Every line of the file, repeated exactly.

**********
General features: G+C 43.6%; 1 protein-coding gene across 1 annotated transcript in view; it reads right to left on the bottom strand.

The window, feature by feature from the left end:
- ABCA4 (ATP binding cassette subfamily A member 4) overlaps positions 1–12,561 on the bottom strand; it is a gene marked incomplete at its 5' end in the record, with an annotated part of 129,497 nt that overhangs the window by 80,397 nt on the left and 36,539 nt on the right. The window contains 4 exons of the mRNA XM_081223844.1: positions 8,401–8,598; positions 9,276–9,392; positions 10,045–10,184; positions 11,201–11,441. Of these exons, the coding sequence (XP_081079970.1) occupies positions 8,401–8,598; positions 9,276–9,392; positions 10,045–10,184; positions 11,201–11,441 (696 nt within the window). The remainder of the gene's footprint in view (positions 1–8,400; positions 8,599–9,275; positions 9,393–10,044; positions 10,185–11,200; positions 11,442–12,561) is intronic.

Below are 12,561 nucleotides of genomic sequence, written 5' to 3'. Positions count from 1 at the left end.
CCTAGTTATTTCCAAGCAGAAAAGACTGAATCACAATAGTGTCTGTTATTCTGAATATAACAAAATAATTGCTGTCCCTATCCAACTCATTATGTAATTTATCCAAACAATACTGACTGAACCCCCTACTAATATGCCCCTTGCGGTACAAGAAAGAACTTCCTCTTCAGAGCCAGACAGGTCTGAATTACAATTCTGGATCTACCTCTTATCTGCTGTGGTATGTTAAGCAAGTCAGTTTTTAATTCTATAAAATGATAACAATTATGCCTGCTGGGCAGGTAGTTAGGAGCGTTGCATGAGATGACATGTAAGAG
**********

General features: G+C 43.6%; 1 protein-coding gene across 1 annotated transcript in view; it reads right to left on the bottom strand.

The window, feature by feature from the left end:
- ABCA4 (ATP binding cassette subfamily A member 4) overlaps positions 1–12,561 on the bottom strand; it is a gene marked incomplete at its 5' end in the record, with an annotated part of 129,497 nt that overhangs the window by 80,397 nt on the left and 36,539 nt on the right. The window contains 4 exons of the mRNA XM_081223844.1: positions 8,401–8,598; positions 9,276–9,392; positions 10,045–10,184; positions 11,201–11,441. Of these exons, the coding sequence (XP_081079970.1) occupies positions 8,401–8,598; positions 9,276–9,392; positions 10,045–10,184; positions 11,201–11,441 (696 nt within the window). The remainder of the gene's footprint in view (positions 1–8,400; positions 8,599–9,275; positions 9,393–10,044; positions 10,185–11,200; positions 11,442–12,561) is intronic.

Below are 12,561 nucleotides of genomic sequence, written 5' to 3'. Positions count from 1 at the left end.
CCTAGTTATTTCCAAGCAGAAAAGACTGAATCACAATAGTGTCTGTTATTCTGAATATAACAAAATAATTGCTGTCCCTATCCAACTCATTATGTAATTTATCCAAACAATACTGACTGAACCCCCTACTAATATGCCCCTTGCGGTACAAGAAAGAACTTCCTCTTCAGAGCCAGACAGGTCTGAATTACAATTCTGGATCTACCTCTTATCTGCTGTGGTATGTTAAGCAAGTCAGTTTTTAATTCTATAAAATGATAACAATTATGCCTGCTGGGCAGGTAGTTAGGAGCGTTGCATGAGATGACATGTAAGAG